Enviro Monday: Do you know that you are probably eating GMO foods everyday?

Farmers in South Africa are using toxic glyphosate-based products, and are farming crops that have been genetically modified and are therefore classified as  Genetically Modified Organisms (GMO).

Even if farm produce was correctly labelled, most South Africans would have little choice in their consumption of these products, says Haidee Swanby from the African Centre for Biosafety (ACB).

Jonathan Latham, who writes for Bioscience, says that the purpose of GM foods is not to feed the world or improve farming, but is about commercial gain. In his view GMO’s exist in order for crop suppliers to maintain intellectual property or patent rights over seeds and plant breeding in order to drive agriculture in the direction that benefits agribusinesses.

South Africa is unique in that it has allowed the country’s staple foods – maize and soya – to be genetically modified.

A significant percentage of maize and soya in SA is GMO. This means that these food crops have had their natural DNA or their genes altered with DNA molecules from a different source. This combining of DNA leads to the creation of a new variety of plant or organism, artificially designed to withstand weed killers and herbicides that contain the active ingredient glyphosate – a product that kills all plants that are not genetically modified.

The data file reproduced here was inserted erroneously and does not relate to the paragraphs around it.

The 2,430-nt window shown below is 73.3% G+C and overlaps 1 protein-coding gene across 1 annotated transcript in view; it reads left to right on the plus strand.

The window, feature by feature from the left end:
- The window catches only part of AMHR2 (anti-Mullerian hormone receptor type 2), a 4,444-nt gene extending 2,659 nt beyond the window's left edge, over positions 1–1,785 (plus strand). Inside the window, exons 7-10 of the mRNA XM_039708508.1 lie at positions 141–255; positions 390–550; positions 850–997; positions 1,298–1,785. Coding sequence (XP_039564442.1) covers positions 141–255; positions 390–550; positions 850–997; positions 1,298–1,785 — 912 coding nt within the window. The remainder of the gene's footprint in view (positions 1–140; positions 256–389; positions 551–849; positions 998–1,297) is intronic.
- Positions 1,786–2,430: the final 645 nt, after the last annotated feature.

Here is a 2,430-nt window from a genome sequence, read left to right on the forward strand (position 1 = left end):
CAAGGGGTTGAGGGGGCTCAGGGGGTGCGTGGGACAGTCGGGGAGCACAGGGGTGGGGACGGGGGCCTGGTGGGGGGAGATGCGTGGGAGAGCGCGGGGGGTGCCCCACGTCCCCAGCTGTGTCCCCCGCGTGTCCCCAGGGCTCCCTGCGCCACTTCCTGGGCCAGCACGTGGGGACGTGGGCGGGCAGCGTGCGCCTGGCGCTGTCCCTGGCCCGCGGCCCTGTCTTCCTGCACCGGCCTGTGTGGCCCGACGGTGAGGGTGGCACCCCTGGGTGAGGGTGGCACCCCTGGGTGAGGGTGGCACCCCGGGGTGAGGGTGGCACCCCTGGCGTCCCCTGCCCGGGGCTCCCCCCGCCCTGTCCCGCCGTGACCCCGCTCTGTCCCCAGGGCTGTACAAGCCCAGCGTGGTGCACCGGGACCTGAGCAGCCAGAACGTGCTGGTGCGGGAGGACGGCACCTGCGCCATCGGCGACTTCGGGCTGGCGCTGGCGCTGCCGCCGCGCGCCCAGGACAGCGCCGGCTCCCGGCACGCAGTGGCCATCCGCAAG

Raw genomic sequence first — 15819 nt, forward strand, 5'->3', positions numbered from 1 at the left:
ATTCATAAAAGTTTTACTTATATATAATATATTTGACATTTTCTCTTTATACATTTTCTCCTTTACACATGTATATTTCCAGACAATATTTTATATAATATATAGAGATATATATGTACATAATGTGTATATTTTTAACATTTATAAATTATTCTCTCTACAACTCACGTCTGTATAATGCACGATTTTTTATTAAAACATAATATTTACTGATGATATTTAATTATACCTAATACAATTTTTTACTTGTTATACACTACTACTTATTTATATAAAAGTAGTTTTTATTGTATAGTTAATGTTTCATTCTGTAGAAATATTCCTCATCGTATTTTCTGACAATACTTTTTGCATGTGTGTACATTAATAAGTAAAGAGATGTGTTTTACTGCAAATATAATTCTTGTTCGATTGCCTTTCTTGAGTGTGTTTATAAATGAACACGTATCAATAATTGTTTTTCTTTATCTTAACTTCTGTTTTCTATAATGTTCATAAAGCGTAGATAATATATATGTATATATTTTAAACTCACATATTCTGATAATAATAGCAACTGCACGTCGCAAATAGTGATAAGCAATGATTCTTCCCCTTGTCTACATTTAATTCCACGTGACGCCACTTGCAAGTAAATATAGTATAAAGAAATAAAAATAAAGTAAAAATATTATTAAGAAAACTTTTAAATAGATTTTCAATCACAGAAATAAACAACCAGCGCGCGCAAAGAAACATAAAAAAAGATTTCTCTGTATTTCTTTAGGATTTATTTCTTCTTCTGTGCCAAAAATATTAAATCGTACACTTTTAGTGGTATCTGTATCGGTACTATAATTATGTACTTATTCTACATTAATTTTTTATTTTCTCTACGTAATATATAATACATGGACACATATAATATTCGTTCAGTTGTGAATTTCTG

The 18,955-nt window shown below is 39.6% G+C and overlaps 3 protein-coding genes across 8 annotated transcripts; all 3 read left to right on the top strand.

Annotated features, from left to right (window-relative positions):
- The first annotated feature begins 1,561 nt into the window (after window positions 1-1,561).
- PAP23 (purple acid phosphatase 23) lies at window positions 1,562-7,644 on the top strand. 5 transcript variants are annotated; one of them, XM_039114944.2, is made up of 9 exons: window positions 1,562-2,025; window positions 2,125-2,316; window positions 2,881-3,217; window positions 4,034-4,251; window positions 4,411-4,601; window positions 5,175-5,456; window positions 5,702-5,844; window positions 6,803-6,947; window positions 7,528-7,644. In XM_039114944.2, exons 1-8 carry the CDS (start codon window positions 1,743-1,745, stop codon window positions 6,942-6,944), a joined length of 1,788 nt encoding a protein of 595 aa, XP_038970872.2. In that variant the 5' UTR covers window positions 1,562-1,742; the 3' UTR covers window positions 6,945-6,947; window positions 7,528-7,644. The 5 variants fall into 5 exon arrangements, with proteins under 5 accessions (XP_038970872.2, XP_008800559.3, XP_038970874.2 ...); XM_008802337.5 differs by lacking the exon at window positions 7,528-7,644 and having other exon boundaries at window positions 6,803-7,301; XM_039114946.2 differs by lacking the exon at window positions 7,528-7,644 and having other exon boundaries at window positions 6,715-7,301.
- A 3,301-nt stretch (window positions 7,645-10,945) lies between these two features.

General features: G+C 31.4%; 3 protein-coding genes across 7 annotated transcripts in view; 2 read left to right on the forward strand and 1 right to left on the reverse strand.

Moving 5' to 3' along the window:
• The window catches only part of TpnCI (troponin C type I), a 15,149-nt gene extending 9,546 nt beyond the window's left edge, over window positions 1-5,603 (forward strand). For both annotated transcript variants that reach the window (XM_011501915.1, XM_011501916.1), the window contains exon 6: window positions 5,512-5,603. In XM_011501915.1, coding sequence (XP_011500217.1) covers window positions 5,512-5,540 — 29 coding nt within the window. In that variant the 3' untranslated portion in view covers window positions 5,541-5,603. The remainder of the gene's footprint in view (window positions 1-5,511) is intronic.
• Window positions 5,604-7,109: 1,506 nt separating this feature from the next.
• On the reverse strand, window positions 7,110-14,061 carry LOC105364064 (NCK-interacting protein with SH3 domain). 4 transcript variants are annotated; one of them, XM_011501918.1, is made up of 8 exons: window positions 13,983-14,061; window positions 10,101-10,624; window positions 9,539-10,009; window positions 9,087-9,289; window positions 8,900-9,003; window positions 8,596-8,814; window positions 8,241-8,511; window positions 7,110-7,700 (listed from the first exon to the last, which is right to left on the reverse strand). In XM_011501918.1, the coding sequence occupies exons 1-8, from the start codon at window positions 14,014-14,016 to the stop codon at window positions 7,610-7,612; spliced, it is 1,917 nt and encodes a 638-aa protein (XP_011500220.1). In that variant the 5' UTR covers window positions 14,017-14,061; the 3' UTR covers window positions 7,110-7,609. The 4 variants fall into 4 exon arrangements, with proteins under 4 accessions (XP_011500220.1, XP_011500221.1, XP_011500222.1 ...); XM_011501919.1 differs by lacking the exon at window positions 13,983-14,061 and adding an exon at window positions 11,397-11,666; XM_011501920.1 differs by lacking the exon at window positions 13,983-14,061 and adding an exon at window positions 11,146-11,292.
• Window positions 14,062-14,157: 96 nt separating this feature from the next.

The Consumer Protection Act makes labelling of GM food mandatory, but the food industry has been disputing the interpretation of the regulations meant to implement this which has led to a stalemate on the labeling issue.

Swanby says although some companies have started labeling voluntarily, government is not doing enough to implement labelling, and monitoring.

“There are health related issues which include impacts on the kidneys, liver, the stomach, reproductive system and the immune system. Research needs to be followed up as most GMOs are grown with herbicides – particularly glyphosate, which was declared a probable human carcinogen by the International Research Agency of the World Health Organisation. This has implications for consumers, farmers and farm workers,” Swanby warned.

Popo Maja, media liaison officer for the national Department of Health said: “The Health Department does not have a position on GMO as there is broad scientific consensus that genetically engineered crops currently on the market are safe to eat. Much of the public is convinced that genetic modification is a health danger, hence the fierce push to label GMO food. Some of the health concerns of food safety are warranted.

“Scientific evidence recommends caution with respect to certain kinds of GMOs, especially if there are genes involved that confer antibiotic resistance. The Health Department’s role is to work with all stakeholders and the food industry to ensure that the South African public has access to nutritious food that enhances their overall health status.”


Caxton Central

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